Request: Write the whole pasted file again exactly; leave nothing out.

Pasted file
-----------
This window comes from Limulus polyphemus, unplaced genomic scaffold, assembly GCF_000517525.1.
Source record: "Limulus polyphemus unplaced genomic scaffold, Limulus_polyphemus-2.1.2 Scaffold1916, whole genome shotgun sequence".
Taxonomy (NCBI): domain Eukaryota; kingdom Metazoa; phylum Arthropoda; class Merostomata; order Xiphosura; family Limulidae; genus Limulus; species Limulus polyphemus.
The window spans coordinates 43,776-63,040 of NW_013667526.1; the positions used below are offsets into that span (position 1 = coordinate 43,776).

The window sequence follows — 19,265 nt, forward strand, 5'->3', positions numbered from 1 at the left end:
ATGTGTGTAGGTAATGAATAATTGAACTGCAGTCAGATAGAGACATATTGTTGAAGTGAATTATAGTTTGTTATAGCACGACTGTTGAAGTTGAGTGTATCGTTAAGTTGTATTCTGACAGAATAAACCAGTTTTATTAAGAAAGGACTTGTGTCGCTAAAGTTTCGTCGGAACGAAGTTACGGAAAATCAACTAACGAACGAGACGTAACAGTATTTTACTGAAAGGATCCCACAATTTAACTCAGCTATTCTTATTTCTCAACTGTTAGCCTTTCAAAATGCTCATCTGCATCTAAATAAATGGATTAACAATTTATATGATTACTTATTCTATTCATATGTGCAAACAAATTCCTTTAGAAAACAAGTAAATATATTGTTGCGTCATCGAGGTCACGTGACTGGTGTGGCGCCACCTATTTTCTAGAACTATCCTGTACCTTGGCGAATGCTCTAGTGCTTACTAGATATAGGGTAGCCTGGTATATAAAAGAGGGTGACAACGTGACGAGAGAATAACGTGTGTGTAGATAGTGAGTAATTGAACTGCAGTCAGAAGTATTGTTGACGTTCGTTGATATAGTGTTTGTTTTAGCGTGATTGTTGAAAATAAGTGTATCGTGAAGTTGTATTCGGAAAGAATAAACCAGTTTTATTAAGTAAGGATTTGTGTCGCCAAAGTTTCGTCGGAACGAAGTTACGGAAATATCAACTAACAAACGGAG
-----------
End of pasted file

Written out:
This window comes from Limulus polyphemus, unplaced genomic scaffold, assembly GCF_000517525.1.
Source record: "Limulus polyphemus unplaced genomic scaffold, Limulus_polyphemus-2.1.2 Scaffold1916, whole genome shotgun sequence".
Taxonomy (NCBI): domain Eukaryota; kingdom Metazoa; phylum Arthropoda; class Merostomata; order Xiphosura; family Limulidae; genus Limulus; species Limulus polyphemus.
The window spans coordinates 43,776-63,040 of NW_013667526.1; the positions used below are offsets into that span (position 1 = coordinate 43,776).

The window sequence follows — 19,265 nt, forward strand, 5'->3', positions numbered from 1 at the left end:
ATGTGTGTAGGTAATGAATAATTGAACTGCAGTCAGATAGAGACATATTGTTGAAGTGAATTATAGTTTGTTATAGCACGACTGTTGAAGTTGAGTGTATCGTTAAGTTGTATTCTGACAGAATAAACCAGTTTTATTAAGAAAGGACTTGTGTCGCTAAAGTTTCGTCGGAACGAAGTTACGGAAAATCAACTAACGAACGAGACGTAACAGTATTTTACTGAAAGGATCCCACAATTTAACTCAGCTATTCTTATTTCTCAACTGTTAGCCTTTCAAAATGCTCATCTGCATCTAAATAAATGGATTAACAATTTATATGATTACTTATTCTATTCATATGTGCAAACAAATTCCTTTAGAAAACAAGTAAATATATTGTTGCGTCATCGAGGTCACGTGACTGGTGTGGCGCCACCTATTTTCTAGAACTATCCTGTACCTTGGCGAATGCTCTAGTGCTTACTAGATATAGGGTAGCCTGGTATATAAAAGAGGGTGACAACGTGACGAGAGAATAACGTGTGTGTAGATAGTGAGTAATTGAACTGCAGTCAGAAGTATTGTTGACGTTCGTTGATATAGTGTTTGTTTTAGCGTGATTGTTGAAAATAAGTGTATCGTGAAGTTGTATTCGGAAAGAATAAACCAGTTTTATTAAGTAAGGATTTGTGTCGCCAAAGTTTCGTCGGAACGAAGTTACGGAAATATCAACTAACAAACGGAG